Feb 212024

Shorthope Street, Musselburgh EH21 

Stone bridge spanning a river and green grass walkway with buildings and trees in the background.
River Esk Mouth in Musselburgh
©Musselburgh District Angling Association

Running through Midlothian and East Lothian, the River Esk ends in the neighbouring city of Musselburgh. The mouth of the River Esk is a good place to spot groups of swans, Canada geese, gulls, Goldeneyes, Mergansers, and Goosanders. Spanning from the city centre of Musselburgh (‘Store’ Footbridge) to the seashore, the walk ends with a view over Edinburgh and the bay.

White swan with an orange beak floating in dark blue waters.
A Mute Swan
©Yerpo, Wikimedia Commons

Especially at low tide, many waders breeding at the nearby Lagoons can be seen feeding. Between mid-summer and early autumn, up to 200 Mute Swans gather here on their migrating journey.

Profile photo of a white and black duck with a green head and yellow eye floating in dark waters.
A male Common Goldeneye in winter plumage
©Stefan Berndtsson, Wikimedia Commons


Individual Researcher Walk; East Lothian Council

Feb 212024

Musselburgh Lagoons, Musselburgh EH21 7QE 

Walkway alongside blue lagoon waters with hills in the distance.
Musselburgh Lagoons
©M.J. Richardson, Geograph

Following the path along the shore beyond the River Esk, the Musselburgh Lagoons is one of the most famous birdwatching sites in the Lothians. It is home to wintering species of waders, terns, gulls, seaducks and grebes. Several hides are located around the different lagoons as a way to quietly and closely observe the birds without disturbing them. From the shore, often visible species include Velvet and Common Scoter, Cormorants and Divers, as well as Terns, Gannets, and other seabirds breeding on the Islands of the Firth of Forth. From the Lagoons, Long-tailed ducks, Teals, Shovelers, Oystercatchers, Lapwings, Curlews, Bar-tailed, and Black-tailed Godwits can be observed from the different lagoons.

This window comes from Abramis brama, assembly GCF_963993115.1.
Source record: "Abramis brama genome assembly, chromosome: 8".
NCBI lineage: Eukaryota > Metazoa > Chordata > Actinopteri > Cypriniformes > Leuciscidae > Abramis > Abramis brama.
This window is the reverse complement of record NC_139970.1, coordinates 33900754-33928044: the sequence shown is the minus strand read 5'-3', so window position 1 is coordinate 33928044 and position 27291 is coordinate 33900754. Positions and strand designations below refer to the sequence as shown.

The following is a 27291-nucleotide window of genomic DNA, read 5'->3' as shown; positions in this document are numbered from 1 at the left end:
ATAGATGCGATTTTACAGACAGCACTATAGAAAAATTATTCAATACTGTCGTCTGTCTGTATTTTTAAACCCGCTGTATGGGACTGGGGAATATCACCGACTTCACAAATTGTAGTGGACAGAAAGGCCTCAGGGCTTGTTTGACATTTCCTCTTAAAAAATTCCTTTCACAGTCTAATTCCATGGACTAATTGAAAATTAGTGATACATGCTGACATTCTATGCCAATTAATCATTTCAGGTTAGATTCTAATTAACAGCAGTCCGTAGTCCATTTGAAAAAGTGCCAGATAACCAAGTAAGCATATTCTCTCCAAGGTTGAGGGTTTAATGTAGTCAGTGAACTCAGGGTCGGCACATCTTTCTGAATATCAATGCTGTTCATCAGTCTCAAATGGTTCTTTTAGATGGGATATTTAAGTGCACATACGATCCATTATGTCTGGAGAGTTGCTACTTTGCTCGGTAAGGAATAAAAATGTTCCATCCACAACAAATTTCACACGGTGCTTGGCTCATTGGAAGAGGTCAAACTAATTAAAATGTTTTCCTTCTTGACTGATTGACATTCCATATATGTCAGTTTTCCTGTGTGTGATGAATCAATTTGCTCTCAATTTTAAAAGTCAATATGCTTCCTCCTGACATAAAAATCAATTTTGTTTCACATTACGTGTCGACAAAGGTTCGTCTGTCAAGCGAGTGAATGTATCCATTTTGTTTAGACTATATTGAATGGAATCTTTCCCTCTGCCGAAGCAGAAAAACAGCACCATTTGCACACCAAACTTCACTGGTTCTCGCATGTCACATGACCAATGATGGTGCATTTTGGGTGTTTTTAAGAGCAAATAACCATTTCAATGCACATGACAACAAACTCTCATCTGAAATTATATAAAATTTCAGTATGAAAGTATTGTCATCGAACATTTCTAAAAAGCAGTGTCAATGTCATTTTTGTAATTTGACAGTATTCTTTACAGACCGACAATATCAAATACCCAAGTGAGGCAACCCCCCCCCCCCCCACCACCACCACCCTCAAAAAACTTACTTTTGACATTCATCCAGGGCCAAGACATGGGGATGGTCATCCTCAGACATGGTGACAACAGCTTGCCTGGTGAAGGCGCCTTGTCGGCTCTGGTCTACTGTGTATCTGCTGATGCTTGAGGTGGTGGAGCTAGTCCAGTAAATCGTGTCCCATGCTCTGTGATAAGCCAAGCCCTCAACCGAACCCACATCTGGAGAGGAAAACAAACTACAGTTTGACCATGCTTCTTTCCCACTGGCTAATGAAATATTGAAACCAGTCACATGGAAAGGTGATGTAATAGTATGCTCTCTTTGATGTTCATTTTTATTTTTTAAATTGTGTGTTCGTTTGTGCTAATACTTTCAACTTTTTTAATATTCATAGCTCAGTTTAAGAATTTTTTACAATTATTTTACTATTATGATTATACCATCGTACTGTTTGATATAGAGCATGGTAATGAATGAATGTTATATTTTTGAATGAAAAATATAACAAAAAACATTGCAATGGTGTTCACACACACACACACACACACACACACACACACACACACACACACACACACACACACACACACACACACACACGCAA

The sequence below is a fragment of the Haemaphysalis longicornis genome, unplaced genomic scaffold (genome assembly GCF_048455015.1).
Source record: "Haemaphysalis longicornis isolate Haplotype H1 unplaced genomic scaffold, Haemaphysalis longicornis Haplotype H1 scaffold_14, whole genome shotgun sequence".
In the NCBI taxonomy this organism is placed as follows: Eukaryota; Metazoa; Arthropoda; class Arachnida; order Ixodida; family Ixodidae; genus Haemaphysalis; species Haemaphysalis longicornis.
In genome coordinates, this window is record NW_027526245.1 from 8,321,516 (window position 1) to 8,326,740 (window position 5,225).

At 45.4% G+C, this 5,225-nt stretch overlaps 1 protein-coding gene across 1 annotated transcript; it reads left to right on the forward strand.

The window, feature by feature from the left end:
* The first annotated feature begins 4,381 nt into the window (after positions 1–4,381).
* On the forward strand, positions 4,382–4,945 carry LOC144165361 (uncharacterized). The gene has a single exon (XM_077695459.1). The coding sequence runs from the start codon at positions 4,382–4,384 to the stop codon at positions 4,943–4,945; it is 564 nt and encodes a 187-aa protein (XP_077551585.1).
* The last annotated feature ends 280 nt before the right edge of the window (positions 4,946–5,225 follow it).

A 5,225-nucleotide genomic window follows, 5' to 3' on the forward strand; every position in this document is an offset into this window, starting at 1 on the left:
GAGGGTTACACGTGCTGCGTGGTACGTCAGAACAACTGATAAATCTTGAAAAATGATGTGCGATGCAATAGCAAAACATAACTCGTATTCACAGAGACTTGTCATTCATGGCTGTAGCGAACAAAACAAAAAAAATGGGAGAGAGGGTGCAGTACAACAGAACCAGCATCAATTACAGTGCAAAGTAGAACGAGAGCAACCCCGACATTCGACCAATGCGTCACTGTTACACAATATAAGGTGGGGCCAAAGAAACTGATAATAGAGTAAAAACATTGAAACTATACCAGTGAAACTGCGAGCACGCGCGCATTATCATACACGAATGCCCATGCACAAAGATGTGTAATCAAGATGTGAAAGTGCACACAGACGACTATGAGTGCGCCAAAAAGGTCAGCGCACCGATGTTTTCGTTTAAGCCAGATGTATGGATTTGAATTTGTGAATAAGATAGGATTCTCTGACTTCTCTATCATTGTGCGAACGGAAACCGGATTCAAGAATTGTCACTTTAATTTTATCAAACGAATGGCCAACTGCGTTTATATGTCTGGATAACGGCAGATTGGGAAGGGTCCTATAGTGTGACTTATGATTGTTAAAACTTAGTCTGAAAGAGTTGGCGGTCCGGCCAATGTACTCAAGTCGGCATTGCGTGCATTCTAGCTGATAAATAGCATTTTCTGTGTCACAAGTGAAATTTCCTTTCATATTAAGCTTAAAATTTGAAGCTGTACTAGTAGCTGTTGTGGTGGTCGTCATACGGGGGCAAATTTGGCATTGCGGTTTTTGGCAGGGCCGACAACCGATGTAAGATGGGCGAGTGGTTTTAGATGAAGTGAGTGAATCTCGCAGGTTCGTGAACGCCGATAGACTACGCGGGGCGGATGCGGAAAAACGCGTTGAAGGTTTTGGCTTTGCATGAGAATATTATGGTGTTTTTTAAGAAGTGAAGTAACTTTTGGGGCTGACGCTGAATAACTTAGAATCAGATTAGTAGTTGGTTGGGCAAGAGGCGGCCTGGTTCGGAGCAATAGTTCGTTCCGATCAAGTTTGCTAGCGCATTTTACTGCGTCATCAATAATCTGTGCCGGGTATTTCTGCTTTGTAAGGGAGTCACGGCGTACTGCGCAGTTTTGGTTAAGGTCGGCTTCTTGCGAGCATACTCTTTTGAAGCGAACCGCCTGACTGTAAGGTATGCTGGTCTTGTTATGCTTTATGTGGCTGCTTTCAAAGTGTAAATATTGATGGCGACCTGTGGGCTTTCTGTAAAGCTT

Profile photo of a black duck with white on its wing and a yellow beak floating in light blue water.
A Velvet Scoter
©Vince, Wikimedia Commons

The Musselburgh Lagoons were originally created in 1964 to store ash waste from the former Cockenzie Power Station. The ash lagoons have been capped and landscaped over the years by Scottish Power. Later, with support from the RSPB, two of the lagoons were reconstituted to be wetland areas for breeding birds. As the area is an important breeding ground, it is now part of the Firth of Forth Site of Special Scientific Interest and Special Protection Area.  

Profile photo of an iridescent green bird with a black and white face, and voluminous black feathers on its head, standing in sand.
A Northern Lapwing
©Eddy Van 3000, Wikimedia Commons


Individual Researcher Walk; RSPB (Scottish Nature Note by Molly Martin); Birdingplaces.eu; RSPB (Edinburgh Area Local Group)

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